According to the above determination, the place where the children of Israel resided in Egypt was in the principal Arabian nome; at the extreme and highest part of lower Egypt, called Cushan. This agrees well with what is said of Joseph ; that he 70 “ made ready his chariot, and went up to meet “ Israel his father, to Goshen :" which term of going up must have its weight; and cannot be made
70 Gen. 46. v. 29.
to agree with any other situation, that has been attributed to this land. And it is a circumstance not to be overlooked: for the sacred writer speaks always with meaning and precision. That the residence of Pharaoh, and the chief scene of all the wonderful transactions was in lower Egypt, may be inferred from many passages in Scripture. This part of the country, being very broad at its basis, and by degrees tapering towards a point, was supposed by 74 Strabo to be like the Greek letter v inverted. Scylav Caryandensis thought it resembled an ax or hatchet : 72 Est de AsyuttOS Tobade any ide av ómova WEX*El. But the natives esteemed it to be more like the section of a pear : on which account it was styled by them, and by the Hebrews, Rab and Raab ; and by the Arabians Rib and Airib, Tellus piriformis : and this very part of the country, that now reaches from overagainst Cairo downwards towards Rosetta, is called 73 Erib at this day. The sacred writers, in speaking of the wonderful occurrences which their forefathers had been witnesses to in these parts, refer tliem sometimes to the land of Ham in general : but at other times they are more determinate; and speak of them as particularly transacted in Raab or lower Egypt. 74“ I will make mention of Rahab and Babylon.", 75" Thou hast broken Rahab in “ pieces, as one that is slain : Thou hast scattered " thine enemies with thy strong arm." And Isaiah still more expressly; 78 « Awake, awake, put on "strength, O arm of the Lord ;-Art thou not it " that hath cut 77 Rahab, and 78 wounded the Dra"gon ?" i.e. Pharaoh, who is often alluded to under that name. This may be learned from a similar passage in Ezekiel : 79 “ Speak, and say, Thus saith “the Lord God; Behold, I am against thee, Pha“raoh king of Egypt, the great dragon that lieth in " the midst of his rivers, which hath said, My river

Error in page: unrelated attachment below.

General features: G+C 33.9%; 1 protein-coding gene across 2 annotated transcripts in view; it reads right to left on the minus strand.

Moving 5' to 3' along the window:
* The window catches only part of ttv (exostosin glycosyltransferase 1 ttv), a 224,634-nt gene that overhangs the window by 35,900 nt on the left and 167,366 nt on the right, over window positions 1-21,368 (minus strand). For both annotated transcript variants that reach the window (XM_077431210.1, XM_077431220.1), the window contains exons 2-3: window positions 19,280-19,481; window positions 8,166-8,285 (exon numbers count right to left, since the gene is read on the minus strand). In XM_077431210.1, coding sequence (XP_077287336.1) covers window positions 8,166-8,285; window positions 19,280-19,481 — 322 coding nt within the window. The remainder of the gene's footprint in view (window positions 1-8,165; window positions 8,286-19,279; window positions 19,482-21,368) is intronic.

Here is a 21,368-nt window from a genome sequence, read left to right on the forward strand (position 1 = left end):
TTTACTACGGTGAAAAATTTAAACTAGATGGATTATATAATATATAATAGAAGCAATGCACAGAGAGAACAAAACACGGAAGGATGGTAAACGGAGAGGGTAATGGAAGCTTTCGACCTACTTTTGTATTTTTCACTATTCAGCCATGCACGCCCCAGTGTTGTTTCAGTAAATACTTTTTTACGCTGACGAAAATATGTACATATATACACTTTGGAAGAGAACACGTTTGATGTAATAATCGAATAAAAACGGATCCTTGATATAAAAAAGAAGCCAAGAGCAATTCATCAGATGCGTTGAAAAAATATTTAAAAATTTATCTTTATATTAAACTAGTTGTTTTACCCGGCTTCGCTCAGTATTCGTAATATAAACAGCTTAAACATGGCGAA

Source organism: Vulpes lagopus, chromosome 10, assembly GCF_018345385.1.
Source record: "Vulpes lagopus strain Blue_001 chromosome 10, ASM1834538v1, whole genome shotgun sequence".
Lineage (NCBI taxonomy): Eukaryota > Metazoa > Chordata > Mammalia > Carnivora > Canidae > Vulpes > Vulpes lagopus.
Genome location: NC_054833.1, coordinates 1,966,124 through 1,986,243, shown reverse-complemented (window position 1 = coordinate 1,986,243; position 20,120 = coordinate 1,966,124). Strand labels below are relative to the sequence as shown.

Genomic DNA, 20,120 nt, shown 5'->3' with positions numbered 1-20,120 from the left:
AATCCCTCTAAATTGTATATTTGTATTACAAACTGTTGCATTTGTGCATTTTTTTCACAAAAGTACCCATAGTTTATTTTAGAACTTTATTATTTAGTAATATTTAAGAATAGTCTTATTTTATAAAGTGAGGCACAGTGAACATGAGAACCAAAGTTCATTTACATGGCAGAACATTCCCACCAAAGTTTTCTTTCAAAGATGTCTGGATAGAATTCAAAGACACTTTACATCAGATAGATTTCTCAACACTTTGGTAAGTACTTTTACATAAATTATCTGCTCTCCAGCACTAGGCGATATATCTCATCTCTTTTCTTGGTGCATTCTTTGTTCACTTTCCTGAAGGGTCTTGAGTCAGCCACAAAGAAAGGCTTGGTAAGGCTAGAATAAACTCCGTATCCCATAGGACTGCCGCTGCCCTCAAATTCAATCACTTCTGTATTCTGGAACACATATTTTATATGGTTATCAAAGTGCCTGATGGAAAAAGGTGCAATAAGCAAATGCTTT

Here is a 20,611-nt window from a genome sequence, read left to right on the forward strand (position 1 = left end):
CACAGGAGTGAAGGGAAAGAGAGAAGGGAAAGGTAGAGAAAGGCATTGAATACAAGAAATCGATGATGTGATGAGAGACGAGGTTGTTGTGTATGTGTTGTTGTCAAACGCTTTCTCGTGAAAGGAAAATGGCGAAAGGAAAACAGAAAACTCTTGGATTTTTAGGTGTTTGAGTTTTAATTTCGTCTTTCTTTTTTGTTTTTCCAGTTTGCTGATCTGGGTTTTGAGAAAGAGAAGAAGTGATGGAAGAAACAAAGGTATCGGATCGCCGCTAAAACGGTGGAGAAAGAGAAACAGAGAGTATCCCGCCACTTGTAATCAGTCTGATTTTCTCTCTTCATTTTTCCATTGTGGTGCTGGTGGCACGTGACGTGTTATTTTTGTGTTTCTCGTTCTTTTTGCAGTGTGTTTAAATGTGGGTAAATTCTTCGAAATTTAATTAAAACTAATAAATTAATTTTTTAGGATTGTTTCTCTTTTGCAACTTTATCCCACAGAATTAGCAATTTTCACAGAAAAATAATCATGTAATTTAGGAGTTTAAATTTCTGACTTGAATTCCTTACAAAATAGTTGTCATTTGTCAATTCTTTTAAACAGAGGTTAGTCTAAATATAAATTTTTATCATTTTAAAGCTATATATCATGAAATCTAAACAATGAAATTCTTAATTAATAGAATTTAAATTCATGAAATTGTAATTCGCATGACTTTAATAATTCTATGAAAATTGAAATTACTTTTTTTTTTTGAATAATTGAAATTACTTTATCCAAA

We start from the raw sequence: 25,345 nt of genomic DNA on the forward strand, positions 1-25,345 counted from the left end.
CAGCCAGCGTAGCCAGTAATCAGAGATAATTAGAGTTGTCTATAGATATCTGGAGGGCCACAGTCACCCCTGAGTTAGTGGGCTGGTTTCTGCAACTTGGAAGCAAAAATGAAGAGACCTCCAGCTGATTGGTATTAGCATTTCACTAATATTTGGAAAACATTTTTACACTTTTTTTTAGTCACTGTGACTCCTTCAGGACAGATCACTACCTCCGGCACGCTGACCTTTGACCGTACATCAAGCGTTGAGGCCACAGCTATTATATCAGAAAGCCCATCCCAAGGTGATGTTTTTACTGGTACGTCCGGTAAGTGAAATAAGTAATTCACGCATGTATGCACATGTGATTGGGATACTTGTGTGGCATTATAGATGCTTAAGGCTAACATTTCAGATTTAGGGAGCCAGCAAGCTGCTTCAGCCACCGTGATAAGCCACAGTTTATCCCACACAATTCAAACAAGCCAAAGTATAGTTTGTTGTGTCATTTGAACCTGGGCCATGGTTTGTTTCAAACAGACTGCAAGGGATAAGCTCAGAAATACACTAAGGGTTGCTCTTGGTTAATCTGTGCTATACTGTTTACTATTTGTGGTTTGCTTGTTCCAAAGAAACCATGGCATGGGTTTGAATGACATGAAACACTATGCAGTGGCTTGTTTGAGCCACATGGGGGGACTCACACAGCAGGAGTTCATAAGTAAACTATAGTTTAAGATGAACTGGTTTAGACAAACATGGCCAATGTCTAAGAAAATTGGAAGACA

71 Vol. 2. pag. 1133.
72 Geogr. Vet. vol. 1. pag. 43. · 73 Leo Africanus calls it Errif. Ab Alcairo Rosetum oram recant Errifiam : ab Alcairo ad Bugiæ confinia Sahid-Tota Ægyptus cum sit fertilissima, Sahidica tamen provincia reliquas partes, omnis generis leguminum, animalium, pullorum, linique copia antecellit : Errifia fructibus et orizâ. lib. 8. This is the medior Acquate of Herodotus.
74 Psalm 87. v. 10. 75 Psalm 89. v, 10.
76 Chap. 51. v.9. | 11 Among the Punic remains at Malta is a hill, which is still called Gibel al Ruhab, for the same reason that the country of lower Egypt was so named; being of a conical or triangulas figure, like the cowl of a monk's hood. Gibel al Rahab sic dictus ratione et occasione figuræ, quæ ad instar cucullati cuicunque mare de subter transeunti apparere videtur. Abela Malta. pag. 49. cap. 68. edit. Lat.
. . 78 In the Vulgate, Numquid non Tu-vựlnerusti Draconcm? “ 'Thou didst divide the sea by thy strength : thou brakest the “ heads of the dragons in the waters." Psalm 74. v. 13. 79 Chap. 29. v. 3. vol. Yı.